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As jobless claims hit record nationally, reports are mixed across the bike industry

Published April 2, 2020

BOULDER, Colo. (BRAIN) — The U.S. Labor Department reported that more than 6.6 million people filed new claims for unemployment benefits last week, surpassing the record set just a week prior. In the bike industry, the news is nearly as devastating, with perhaps half of bike shops in the U.S. either closed or operating at a minimal level, according to a recent BRAIN web poll.  Many suppliers, small and large, have made furloughs or layoffs to react to the COVID-19 pandemic.

However, compared to some business segments, such as auto sales, lodging and restaurants, this industry is retaining some signs of life. Some bike shops report their business is up as Americans look to bicycles for safe transportation and recreation — the same BRAIN poll showed nearly a fourth of shops are seeing sales higher than normal. Service work is strong in many places as folks bring in old bikes in hopes of making them road-worthy once again — although even that business seems to have peaked in most markets and might begin a steady decline as the initial demand for refurbished bikes is met.

Sales of kids bikes and repair parts are strong in some areas, while enthusiasts are buying indoor trainers and signing up for online riding software subscriptions. One distributor told BRAIN he couldn't keep chamois cream in stock as cyclists find indoor riding can be less forgiving in some areas.

Sales of upscale bikes and accessories appear to be greatly weakened, even online. But many shops are able to keep some revenue coming in via online orders and pure online vendors are seeing good sales in some categories, such as tires and other consumables.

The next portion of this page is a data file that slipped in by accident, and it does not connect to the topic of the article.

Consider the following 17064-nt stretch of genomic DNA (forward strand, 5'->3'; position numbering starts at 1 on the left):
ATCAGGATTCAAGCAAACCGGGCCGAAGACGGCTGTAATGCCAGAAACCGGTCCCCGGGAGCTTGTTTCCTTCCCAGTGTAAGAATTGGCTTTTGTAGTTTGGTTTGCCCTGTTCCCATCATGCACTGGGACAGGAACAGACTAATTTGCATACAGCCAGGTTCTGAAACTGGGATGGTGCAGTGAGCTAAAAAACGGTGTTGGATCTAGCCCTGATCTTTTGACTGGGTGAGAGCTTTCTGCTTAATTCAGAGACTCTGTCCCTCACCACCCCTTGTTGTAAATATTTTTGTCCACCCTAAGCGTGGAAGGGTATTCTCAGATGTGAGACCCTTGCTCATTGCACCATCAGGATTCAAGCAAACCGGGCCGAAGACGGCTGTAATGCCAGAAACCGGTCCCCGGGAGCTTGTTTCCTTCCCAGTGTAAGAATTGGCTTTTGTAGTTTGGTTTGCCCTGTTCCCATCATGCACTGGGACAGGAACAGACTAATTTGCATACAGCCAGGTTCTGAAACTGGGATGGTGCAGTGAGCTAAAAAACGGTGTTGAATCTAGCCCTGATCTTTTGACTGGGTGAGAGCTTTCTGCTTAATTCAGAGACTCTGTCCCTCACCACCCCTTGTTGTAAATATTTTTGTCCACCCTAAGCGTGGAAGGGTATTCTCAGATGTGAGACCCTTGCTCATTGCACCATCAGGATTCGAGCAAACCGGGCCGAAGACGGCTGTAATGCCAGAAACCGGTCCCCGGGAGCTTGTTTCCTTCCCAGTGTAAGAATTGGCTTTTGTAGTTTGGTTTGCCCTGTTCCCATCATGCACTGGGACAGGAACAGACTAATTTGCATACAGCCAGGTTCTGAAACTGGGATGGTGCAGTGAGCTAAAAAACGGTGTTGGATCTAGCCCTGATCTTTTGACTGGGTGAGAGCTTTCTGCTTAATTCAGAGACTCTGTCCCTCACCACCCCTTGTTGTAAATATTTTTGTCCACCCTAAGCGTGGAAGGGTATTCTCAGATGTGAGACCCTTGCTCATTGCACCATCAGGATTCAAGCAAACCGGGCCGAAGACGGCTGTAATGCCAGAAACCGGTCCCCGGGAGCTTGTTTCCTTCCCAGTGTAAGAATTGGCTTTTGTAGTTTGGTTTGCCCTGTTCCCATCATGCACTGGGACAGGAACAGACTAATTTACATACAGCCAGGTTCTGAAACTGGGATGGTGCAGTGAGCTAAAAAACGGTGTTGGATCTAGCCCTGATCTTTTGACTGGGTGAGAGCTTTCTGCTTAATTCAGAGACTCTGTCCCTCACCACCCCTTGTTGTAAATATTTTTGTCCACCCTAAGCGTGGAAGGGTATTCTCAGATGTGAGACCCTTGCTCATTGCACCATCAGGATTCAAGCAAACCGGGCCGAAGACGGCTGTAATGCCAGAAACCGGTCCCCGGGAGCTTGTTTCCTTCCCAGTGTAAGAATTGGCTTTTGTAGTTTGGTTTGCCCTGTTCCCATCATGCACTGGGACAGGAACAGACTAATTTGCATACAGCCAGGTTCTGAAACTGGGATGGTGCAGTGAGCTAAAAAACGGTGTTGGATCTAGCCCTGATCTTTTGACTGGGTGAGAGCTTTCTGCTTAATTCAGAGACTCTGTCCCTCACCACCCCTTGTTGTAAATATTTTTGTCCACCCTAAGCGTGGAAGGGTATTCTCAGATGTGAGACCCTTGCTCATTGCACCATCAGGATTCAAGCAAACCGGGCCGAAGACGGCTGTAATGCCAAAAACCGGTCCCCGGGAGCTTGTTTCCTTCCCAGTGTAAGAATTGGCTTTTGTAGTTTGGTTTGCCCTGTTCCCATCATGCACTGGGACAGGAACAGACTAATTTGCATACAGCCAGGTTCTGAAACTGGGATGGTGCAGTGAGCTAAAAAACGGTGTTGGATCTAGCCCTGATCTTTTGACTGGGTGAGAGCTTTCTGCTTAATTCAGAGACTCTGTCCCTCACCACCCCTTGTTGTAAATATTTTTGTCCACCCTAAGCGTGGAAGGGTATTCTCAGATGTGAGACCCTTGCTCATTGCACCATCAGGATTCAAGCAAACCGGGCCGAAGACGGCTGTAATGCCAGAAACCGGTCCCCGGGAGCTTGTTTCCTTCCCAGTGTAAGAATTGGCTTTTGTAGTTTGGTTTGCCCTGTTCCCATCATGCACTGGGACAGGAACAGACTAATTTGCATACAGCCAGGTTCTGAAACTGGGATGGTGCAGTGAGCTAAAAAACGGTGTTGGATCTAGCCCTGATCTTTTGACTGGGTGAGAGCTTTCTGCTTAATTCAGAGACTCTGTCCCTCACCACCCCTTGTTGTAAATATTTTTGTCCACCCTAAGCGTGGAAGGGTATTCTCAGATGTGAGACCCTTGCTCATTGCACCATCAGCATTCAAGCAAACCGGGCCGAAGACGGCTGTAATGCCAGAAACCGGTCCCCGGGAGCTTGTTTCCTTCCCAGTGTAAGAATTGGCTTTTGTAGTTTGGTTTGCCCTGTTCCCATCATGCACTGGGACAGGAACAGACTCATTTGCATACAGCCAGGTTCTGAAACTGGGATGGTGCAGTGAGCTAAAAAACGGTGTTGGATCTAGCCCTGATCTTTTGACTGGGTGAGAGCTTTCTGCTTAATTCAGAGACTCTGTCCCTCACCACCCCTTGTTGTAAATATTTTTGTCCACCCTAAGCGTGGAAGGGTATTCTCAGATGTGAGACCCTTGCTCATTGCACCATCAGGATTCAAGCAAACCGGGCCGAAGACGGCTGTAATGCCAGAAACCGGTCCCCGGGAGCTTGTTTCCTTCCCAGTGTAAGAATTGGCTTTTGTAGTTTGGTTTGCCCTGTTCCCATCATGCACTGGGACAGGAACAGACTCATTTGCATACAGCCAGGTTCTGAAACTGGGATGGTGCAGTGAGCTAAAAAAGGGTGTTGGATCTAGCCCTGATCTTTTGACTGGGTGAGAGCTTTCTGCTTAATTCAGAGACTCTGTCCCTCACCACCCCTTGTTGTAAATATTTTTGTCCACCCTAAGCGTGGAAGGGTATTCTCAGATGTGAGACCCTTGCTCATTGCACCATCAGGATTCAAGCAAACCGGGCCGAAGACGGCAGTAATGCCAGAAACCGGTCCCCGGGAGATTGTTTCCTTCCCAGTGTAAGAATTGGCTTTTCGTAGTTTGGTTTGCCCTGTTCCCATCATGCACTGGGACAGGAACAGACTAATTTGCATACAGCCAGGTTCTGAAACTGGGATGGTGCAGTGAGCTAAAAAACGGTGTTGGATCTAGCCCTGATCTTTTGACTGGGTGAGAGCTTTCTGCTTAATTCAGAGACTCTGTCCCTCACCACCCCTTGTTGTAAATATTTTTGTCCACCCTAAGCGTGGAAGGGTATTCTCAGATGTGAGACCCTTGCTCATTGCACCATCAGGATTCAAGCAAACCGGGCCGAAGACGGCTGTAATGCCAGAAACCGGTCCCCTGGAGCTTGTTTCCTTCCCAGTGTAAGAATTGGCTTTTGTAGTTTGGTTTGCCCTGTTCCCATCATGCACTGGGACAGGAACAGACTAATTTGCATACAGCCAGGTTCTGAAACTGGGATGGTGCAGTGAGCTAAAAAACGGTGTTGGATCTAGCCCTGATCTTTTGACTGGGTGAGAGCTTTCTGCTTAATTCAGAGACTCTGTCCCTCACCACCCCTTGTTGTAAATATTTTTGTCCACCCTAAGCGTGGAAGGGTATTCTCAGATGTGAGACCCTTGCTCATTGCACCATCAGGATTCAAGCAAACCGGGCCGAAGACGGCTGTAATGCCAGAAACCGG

Employees at most of the largest U.S. bike brands and other suppliers are working from home. While some small manufacturers have closed, others are able to operate in shifts with workers spread out. Several U.S. softgoods manufacturers, including Kitsbow, De Soto, Osprey and others, have converted to producing face masks and other personal protective gear for health workers.

Still, compared to life just a few weeks ago, the news is sobering across the industry. It's impossible to tell how many bicycle retail workers have been furloughed or laid off, but it's clear that thousands of store employees are out of work. Outside the bike world, retail chains such as Macy's have laid off or furloughed thousands of workers. And large retailers who do some bike business, such as REI, Vail Resorts, and Dick's Sporting Goods, have done the same.

On a smaller scale, even bike stores that are operating under strict safety rules are finding it more and more difficult to retain employees, and most say the small amount of business, while welcomed, is not enough to pay their entire staff or their rent. Most are exploring available government loans and benefits as they try to make good decisions that will protect their workers. 

On the supplier side, while BRAIN has heard unconfirmed talk of many other layoffs or furloughs across the industry, a handful of companies have announced or confirmed layoffs. They include Giant, which let go at least a dozen employees in the U.S., and Fox Racing, the protective gear and softgoods brand, which furloughed at least that many at its California headquarters.

Additionally, RockyMounts furloughed about a dozen workers when it shut down operations at its Colorado facility; Cane Creek has suspended operations after local stay-at-home orders forced it to close its factory in North Carolina. (BTI shut down its New Mexico and Nevada facilities but has continued paying all its employees).

Most tour and guide companies, many of whom rely on seasonal workers, are unable to rehire their regular staff this spring.

USA Cycling laid off or furloughed about a third of its 70 employees last week. Race and other bike event operators are cutting back on staff while bike fitting studios and indoor cycling operations are laying off or furloughing employees. 

Bike and scooter share operators including Bird and Lyft have made layoffs in the cities where they operate.

Dorel Industries, the parent of Pacific Cycle and Cycling Sports Group, laid off 375 workers in its Dorel Juvenile division last week. It's not clear whether Dorel has made any cuts in its bike divisions. 

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